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M.Besant E.Walter
Jerusalem, the city of Herod and Saladin


Sir John Froissart's Chronicles of England, France, Spain and the Ajoining Countries from the latter part of the reign of Edward II to the coronation of Henry IV in 12 volumes 

Chronicles of Enguerrand De Monstrelet (Sir John Froissart's Chronicles continuation) in 13 volumes 

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M.Besant E.Walter
Jerusalem, the city of Herod and Saladin
page 356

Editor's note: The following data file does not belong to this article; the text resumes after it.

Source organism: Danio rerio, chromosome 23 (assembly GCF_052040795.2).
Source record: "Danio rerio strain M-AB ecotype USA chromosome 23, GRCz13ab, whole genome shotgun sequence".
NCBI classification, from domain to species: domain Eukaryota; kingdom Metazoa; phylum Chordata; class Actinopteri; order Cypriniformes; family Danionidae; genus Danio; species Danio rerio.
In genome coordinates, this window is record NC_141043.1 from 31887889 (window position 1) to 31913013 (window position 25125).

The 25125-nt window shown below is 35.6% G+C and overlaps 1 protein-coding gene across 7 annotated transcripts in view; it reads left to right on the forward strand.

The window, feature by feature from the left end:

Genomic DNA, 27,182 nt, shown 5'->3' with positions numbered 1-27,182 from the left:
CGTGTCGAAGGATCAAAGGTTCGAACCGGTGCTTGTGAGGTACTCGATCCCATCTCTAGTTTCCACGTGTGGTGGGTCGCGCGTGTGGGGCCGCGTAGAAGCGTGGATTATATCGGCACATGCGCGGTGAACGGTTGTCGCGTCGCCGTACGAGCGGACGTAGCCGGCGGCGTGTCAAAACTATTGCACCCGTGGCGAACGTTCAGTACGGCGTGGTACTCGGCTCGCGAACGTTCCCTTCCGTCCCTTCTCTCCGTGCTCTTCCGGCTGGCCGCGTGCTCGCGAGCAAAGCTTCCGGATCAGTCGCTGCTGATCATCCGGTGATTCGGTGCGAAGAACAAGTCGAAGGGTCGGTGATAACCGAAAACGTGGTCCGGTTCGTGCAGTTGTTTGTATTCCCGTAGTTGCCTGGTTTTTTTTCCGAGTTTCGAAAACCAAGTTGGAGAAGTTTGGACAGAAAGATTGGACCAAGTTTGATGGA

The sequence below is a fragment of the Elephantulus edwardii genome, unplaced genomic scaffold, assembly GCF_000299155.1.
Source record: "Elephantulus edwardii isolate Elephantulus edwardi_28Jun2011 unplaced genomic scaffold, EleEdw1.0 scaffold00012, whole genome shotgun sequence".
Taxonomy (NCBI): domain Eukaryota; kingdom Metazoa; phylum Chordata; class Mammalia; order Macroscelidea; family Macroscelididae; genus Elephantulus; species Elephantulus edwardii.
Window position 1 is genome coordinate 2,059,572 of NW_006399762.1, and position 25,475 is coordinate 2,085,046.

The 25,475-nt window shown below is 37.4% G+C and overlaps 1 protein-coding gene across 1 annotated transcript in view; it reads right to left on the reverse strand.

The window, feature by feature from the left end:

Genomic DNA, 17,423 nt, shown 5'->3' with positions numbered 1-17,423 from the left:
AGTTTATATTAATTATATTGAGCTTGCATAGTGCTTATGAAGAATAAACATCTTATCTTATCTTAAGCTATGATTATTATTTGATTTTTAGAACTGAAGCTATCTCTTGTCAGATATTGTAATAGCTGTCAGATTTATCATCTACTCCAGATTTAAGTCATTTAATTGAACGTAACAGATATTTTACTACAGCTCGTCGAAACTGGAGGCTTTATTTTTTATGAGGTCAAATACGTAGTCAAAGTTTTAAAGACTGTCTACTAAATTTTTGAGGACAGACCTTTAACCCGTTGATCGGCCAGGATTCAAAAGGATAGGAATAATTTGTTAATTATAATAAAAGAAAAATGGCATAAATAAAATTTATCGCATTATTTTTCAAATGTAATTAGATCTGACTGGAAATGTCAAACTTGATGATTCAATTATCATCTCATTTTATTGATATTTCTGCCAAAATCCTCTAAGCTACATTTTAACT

The king who owed to this man his crown, and the money with which the army was raised, obeyed immediately, and to the grief and surprise of the barons, the order was given to break up the camp. And on this sad night, the 1st of July 1187, the Christian host marched in silence and sadness to its fate. The Count of Tripoli led the first division; in the centre was the king with the Holy Cross, borne by the Bishops of Acre and Lydda ; and the Templars, with Balian of Ibelin, brought up the rear. The whole army consisted of twelve hundred knights, a considerable body of light horse, and about twenty thousand foot. The words of Count Baymond proved exactly true : there was no water at all on the way. The Christians were harassed by the Turkish cavalry, by the heat of the day, by the clouds of dust, and by the burning of the grass under their feet, which was set fire to by the enemy as they marched along. They halted for the night, and the camp of the Saracens, was so close to that of the Christians that " you could have seen a cat run from one to the other." It was a night of dreadful suffering for want of water, and when the morning dawned some of those who could bear their sufferings no longer went over to the camp of Saladin, and threw down their arms, begging for a drink of water. " Sir," said one of these deserters to Saladin, " fall on them—they cannot help themselves—they are all dead already." King Guy, in hopes of ending the sufferings of his men by victory, gave the signal for the battle to commence. It was lost as soon as begun. For men, who had not quenched their thirst for nearly four and twenty hours, had no ' last ' in them. The knights, as usual, fought manfully, but even these soon gave way. All round-them was an arid plain or arid rocks, while beneath their feet, and hardly a mile away, lay the calm and placid Lake of Galilee, mocking their thirst by the serenity of its aspect. The Holy Cross was lost in the midst of the fight, and

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